“4 reasons a new shooter should not carry a .38 snub nose” ~ h/t @JRB
U.S.A. -(AmmoLand.com)- Despite the fact that revolvers are among the most recommended carry guns for new and female shooters, they aren’t all great choices.
Don’t misunderstand me, I’ve owned and carried revolvers for years. While six-shooters absolutely have their place in a shooter’s arsenal, they’ve often employed wrong. This isn’t to say that they’re a bad choice when shoe-horned into roles they weren’t built for, but more so that a combination of factors have caused some of their most shining moments to eclipse. Paramount among these is the .38 special snub-nosed revolver. Compact, reliable and fool-proof, the .38 wheel-gun should be the perfect concealed carry option for new shooters – but it’s not.
Here are four reasons why it’s not.
You’re Not a Good Enough Shot.
RIP my inbox – but hear me out before you glass me from orbit. A snub-nosed, double-action-only revolver in any caliber is a very difficult firearm to shoot both accurately and quickly. In fact, I would argue it is among the most difficult. The combination of minimalistic carry sights and ultra-short sight radius stack the odds against the shooter purely from a usability perspective.
After all, how is a shooter supposed to successfully hit a target if the sights preclude both accurate and fast target acquisition?
Think about that for a moment. Most modern firearms have sights designed for either speed or precision and sometimes even both. But have you ever heard of a pistol with sights that are both slow to align and too large to place shots accurately?
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If you own a two-inch barrel revolver you have. My point is that it takes a ton of dedicated practice to even be on par with a casual shooter armed with a quality auto-loader equipped with modern sights. And this problem only gets worse for shooters with bad eyesight, in dim lighting conditions, or worse shooting under pressure. You know, exactly the sort of conditions someone might need to use a concealed carry weapon. For these reasons, I only recommend double action only, snub-nosed revolvers for experienced shooters.
.38 Special Terminal Ballistics Suck
While a bit over-the-top, the statement holds true. The terminal ballistics of a standard SAAMI spec .38 special round fired from a short barrel is terrible. That said, newer .38s chambered for +P rounds help mitigate this, but in my opinion, for any serious use, a revolver should be chambered in .357 Magnum and have at a minimum, a three-inch barrel.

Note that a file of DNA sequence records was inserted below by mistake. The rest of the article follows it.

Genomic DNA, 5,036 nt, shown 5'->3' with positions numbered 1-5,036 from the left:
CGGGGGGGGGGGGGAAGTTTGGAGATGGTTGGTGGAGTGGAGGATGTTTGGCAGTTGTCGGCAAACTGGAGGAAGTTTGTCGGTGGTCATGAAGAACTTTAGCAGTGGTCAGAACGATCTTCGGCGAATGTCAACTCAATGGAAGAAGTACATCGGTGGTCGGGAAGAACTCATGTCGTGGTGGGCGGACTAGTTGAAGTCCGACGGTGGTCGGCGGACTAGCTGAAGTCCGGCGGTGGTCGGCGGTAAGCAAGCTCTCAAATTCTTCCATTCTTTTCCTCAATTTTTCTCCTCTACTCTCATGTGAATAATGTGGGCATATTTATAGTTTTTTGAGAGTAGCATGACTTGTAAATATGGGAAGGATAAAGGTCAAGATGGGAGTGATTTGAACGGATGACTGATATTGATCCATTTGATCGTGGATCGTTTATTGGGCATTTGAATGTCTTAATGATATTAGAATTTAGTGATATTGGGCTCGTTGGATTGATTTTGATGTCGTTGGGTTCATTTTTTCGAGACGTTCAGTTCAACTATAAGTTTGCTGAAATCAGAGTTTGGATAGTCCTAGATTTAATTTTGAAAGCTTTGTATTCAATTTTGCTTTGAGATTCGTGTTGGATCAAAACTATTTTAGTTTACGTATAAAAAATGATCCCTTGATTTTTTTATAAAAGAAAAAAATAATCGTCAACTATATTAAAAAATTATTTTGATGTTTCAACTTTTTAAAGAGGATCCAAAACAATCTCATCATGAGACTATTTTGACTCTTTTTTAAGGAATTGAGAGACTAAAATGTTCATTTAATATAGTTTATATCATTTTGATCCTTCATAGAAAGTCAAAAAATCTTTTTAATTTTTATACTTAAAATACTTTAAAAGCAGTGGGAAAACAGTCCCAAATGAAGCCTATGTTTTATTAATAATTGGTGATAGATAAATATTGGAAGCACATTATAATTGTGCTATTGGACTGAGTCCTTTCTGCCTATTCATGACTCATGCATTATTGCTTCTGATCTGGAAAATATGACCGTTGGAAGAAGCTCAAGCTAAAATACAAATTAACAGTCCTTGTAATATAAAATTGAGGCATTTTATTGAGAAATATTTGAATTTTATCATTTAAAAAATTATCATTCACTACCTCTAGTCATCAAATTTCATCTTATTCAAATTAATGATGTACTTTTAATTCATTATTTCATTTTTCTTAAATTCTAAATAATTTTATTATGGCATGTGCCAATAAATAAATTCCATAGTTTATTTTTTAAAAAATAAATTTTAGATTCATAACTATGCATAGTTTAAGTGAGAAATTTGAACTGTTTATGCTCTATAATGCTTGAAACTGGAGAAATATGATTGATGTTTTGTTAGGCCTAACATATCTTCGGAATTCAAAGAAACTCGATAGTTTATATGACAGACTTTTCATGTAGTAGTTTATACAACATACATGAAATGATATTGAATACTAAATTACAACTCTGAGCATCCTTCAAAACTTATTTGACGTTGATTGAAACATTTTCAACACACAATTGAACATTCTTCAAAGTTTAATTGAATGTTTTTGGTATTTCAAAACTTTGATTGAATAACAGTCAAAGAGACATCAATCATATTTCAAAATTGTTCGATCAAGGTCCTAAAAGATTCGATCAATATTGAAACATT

Why? Because out of a super-short barrel, a 38 special has similar or worse penetration than a 9mm round. And given the seemingly endless number of new subcompact 9mm handguns hitting the market every year, there’s not a huge reason to opt for a .38 over one. Yes, some shooters struggle to rack an auto-loaders slide. But buying a locked-breech pistol and giving proper instruction makes this feasible for anyone who isn’t struggling with a disability.
Big Kick, Little Pew
One of the most common comments I’ve heard when I’ve let new shooters fire my Smith & Wesson Model 442 Revolver, is on how much recoil the thing has. Especially from folks who’ve shot bigger .38 special revolvers or level-action rifles in the past. They expect the same mild recoil of an old S&W Model 10 out of the alloy-framed 442. Instead, they’re met with a disproportionate muzzle blast and sharp recoil impulse. And before the comments section fills up with such brilliant recommendations as, “You’re a wimp!” or “Hit the gym!” It’s not about whether I can handle the recoil. It’s about whether the average shooter can. And in my experience, most cannot.
Not 1980’s B-movie amounts of silly recoil where the gun seems to be firing SCUD missiles, but enough that most shooters will want to stop a practice session after firing through two cylinders worth of ammunition. This makes the pistol, in general, a tough sell for new shooters. Especially given the aforementioned short sight radius. In a nutshell, punishing recoil combined with difficult sights makes successfully grouping rounds on paper very tough. This will very likely discourage new shooters from practicing and honing their marksmanship skills.